Understanding Addiction

By Lindsey Boman, MA, LPC

Why can’t I stop?” is often the first question people struggling with addiction will ask me when they come into treatment. They will name all the reasons that they have to maintain sobriety, (family, friends, finances, freedom, health, career etc.) but will confess that they keep choosing their drug of choice over the other people and things that they care about. As such, I thought it would be a good time to begin (this is a big topic with much more involved) to shed light on why individuals in recovery may feel they can’t stop using. Additionally, I would like to give a few suggestions for how to begin the road to recovery.

The Science of Addiction

In the past, people believed in a “moral model” of addiction [1, 2]. They thought that those who suffered from this illness were “weak” or just lacked the “will power” needed to break free from addiction. We are now aware that this belief is not true, as the research indicates that addiction has the ability to take anyone prisoner [3,4]. This is largely because repeated use of a drug can literally rewire your brain so that it places the “drug of choice” above all other needs [1, 2, 5]. Essentially, it hijacks your sense of what is important. We know that many neurotransmitters have an integral part in this process, but for our purposes, I would like to discuss one in particular. Dopamine is a neurotransmitter that is believed to play an important role in addiction [6, 7, 10]. When we do things that are pleasurable (sex, eating, laughing, favorite activity etc.) this neurotransmitter is released and tells our brain that whatever we are doing is good, and we should keep doing it. This same process occurs in addiction, except the amount of dopamine released in the brain is far greater when using drugs and alcohol then is released for any of the other needs listed above. Therefore, the “want” to use is more intense and pervasive [7].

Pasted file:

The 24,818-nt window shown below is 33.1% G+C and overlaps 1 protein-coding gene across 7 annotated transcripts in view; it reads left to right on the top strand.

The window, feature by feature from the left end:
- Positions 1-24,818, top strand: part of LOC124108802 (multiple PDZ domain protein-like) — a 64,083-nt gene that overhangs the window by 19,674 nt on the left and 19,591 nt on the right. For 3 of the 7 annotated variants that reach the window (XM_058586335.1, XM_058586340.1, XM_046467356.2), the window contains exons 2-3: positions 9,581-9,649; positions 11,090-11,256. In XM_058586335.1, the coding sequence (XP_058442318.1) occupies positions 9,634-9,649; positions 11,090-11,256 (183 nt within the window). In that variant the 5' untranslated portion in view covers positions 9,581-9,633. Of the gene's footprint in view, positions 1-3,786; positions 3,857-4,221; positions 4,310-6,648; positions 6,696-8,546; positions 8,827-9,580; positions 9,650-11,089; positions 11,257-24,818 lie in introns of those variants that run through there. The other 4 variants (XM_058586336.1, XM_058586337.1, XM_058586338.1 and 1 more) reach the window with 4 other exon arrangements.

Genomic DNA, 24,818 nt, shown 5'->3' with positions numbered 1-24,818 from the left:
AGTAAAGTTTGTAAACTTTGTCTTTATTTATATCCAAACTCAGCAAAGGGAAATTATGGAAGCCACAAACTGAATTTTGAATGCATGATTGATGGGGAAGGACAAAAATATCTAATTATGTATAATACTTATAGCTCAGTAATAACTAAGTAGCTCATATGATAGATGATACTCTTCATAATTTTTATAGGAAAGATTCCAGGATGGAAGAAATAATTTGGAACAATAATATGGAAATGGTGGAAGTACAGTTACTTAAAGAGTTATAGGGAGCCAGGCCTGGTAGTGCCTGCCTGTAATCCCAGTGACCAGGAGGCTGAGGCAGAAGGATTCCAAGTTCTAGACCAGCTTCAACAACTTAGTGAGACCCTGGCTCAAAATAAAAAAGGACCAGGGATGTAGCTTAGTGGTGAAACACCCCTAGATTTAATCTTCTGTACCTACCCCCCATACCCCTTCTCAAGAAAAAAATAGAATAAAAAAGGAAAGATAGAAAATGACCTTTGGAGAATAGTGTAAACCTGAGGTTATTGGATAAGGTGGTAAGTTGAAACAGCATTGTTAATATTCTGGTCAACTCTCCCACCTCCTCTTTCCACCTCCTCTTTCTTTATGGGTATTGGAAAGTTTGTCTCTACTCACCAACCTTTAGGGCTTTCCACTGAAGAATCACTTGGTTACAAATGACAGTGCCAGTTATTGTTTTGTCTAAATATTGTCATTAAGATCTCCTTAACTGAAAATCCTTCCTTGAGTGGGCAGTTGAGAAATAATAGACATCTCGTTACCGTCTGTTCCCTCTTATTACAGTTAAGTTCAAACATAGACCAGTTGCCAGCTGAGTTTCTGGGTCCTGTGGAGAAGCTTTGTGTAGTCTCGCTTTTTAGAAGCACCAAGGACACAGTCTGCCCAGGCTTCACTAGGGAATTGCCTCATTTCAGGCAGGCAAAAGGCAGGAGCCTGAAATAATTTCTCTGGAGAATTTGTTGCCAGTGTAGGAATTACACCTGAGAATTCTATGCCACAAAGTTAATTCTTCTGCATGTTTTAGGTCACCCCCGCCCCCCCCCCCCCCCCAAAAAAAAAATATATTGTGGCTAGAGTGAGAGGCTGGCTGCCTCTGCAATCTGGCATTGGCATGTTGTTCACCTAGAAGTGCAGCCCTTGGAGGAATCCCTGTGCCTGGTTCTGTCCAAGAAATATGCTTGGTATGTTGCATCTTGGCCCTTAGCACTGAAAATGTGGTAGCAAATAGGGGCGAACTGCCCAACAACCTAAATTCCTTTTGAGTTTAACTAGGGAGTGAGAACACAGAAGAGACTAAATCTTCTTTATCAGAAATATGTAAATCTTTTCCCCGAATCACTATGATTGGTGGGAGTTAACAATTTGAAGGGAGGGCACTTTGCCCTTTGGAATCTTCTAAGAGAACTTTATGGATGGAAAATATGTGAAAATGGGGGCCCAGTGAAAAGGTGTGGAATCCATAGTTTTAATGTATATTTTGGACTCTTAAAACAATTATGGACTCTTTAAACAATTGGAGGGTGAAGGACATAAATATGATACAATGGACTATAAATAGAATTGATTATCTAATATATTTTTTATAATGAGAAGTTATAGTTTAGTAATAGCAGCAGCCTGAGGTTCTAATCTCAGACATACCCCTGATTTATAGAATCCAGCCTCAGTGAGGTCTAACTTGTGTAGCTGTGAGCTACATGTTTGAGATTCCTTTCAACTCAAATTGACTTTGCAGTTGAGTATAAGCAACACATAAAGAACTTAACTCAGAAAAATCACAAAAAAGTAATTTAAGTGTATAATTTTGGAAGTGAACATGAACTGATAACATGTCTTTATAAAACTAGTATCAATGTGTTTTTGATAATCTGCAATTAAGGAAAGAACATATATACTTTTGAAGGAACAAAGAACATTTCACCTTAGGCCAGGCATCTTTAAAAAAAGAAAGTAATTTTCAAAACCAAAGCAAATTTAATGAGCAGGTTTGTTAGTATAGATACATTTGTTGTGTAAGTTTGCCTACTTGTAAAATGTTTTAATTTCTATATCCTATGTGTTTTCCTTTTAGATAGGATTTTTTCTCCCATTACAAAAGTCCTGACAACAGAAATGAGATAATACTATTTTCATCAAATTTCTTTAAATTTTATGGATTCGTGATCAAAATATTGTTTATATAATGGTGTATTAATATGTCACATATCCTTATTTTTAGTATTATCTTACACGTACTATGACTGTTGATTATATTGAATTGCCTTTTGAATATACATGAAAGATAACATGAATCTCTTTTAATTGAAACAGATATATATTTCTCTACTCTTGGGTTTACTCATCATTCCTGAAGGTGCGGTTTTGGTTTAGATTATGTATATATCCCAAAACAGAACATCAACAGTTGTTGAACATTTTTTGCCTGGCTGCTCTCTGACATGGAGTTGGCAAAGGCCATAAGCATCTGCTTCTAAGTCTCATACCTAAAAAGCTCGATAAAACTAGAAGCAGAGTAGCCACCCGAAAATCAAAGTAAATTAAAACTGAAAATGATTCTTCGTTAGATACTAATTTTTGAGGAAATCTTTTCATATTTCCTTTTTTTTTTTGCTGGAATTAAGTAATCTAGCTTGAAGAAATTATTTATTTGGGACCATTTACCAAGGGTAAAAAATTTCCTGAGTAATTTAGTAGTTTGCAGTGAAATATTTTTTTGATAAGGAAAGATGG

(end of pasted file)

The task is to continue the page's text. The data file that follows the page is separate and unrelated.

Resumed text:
Additionally, after a person begins the process of using, a set of conditioned responses occur that facilitate and maintain continued use [5, 7]. The hijacked brain begins to make associations (people, places, and things that they have been around when they used) to determine when and how it can more rapidly get its needs met (release more dopamine). These associations often become triggers for intense urges/cravings. Therefore, when an addicted person happens upon a trigger, their drive to use increases. If the person decides that they no longer want to use, they are often assaulted by withdrawal symptoms (stomachaches, headaches, extreme cravings, sweats etc.) as their body and brain try to re-adjust to the lack of chemical consumption. 

Where to Start

Given this information about brain chemistry and associations, it’s easy to see why it requires herculean effort to stay committed to recovery. My hope is that after reading this, those of you who suffer from this ailment will understand that like many other diseases, addiction can inflict anyone, and that recovery takes time and effort to overcome. Additionally, since sobriety can feel like a daunting task, I would like to offer a few suggestions for where to begin.